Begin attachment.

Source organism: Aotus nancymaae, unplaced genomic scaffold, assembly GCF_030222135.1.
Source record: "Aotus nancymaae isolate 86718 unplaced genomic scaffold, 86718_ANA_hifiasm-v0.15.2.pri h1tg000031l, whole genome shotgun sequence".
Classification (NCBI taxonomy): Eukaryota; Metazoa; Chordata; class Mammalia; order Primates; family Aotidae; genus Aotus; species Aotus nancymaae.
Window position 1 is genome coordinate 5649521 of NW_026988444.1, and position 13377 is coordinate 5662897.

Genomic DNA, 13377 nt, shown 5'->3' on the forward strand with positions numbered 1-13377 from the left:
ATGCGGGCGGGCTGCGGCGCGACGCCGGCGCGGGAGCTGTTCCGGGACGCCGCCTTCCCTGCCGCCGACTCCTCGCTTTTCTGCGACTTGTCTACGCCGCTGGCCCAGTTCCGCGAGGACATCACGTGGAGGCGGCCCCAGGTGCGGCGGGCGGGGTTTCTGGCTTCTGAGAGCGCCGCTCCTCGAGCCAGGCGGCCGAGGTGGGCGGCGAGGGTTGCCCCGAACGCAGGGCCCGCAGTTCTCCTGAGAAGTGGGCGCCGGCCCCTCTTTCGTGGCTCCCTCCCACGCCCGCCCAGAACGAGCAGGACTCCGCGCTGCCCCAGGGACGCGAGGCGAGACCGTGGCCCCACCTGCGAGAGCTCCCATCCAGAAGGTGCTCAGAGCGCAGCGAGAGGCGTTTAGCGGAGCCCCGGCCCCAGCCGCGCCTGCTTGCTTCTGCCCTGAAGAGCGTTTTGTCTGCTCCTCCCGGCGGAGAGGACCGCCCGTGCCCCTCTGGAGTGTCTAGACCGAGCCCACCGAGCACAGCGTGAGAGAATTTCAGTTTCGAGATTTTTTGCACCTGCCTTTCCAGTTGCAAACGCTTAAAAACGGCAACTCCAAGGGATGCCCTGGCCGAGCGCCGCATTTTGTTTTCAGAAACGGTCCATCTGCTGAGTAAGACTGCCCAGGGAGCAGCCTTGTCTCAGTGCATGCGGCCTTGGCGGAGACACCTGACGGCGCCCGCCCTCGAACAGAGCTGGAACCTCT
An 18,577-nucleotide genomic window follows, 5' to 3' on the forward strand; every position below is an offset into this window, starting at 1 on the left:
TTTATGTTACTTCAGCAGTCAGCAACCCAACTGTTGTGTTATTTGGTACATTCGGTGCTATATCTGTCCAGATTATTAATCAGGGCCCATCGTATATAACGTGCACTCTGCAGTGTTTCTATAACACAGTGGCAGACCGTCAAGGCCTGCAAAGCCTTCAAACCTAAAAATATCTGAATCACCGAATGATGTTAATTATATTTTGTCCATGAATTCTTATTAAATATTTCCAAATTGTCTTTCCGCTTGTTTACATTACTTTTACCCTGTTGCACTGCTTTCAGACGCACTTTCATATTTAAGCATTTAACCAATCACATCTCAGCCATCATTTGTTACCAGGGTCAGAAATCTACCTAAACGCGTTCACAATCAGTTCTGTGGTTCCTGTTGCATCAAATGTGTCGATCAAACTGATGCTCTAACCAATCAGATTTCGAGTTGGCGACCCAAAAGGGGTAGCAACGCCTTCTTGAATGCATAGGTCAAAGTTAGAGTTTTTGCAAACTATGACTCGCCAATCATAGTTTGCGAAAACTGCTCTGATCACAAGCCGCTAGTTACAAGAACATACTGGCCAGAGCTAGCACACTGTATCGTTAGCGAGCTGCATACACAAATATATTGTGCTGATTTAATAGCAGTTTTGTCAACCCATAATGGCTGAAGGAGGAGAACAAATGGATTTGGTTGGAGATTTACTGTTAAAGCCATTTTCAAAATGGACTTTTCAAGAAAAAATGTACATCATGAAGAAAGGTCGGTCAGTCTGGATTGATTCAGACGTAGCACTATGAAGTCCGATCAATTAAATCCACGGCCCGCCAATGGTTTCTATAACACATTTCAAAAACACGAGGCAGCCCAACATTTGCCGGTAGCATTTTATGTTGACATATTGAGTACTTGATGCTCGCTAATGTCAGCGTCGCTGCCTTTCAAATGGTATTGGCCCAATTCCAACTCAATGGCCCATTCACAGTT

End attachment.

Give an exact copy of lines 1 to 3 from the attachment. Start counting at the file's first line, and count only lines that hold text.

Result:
Source organism: Aotus nancymaae, unplaced genomic scaffold, assembly GCF_030222135.1.
Source record: "Aotus nancymaae isolate 86718 unplaced genomic scaffold, 86718_ANA_hifiasm-v0.15.2.pri h1tg000031l, whole genome shotgun sequence".
Classification (NCBI taxonomy): Eukaryota; Metazoa; Chordata; class Mammalia; order Primates; family Aotidae; genus Aotus; species Aotus nancymaae.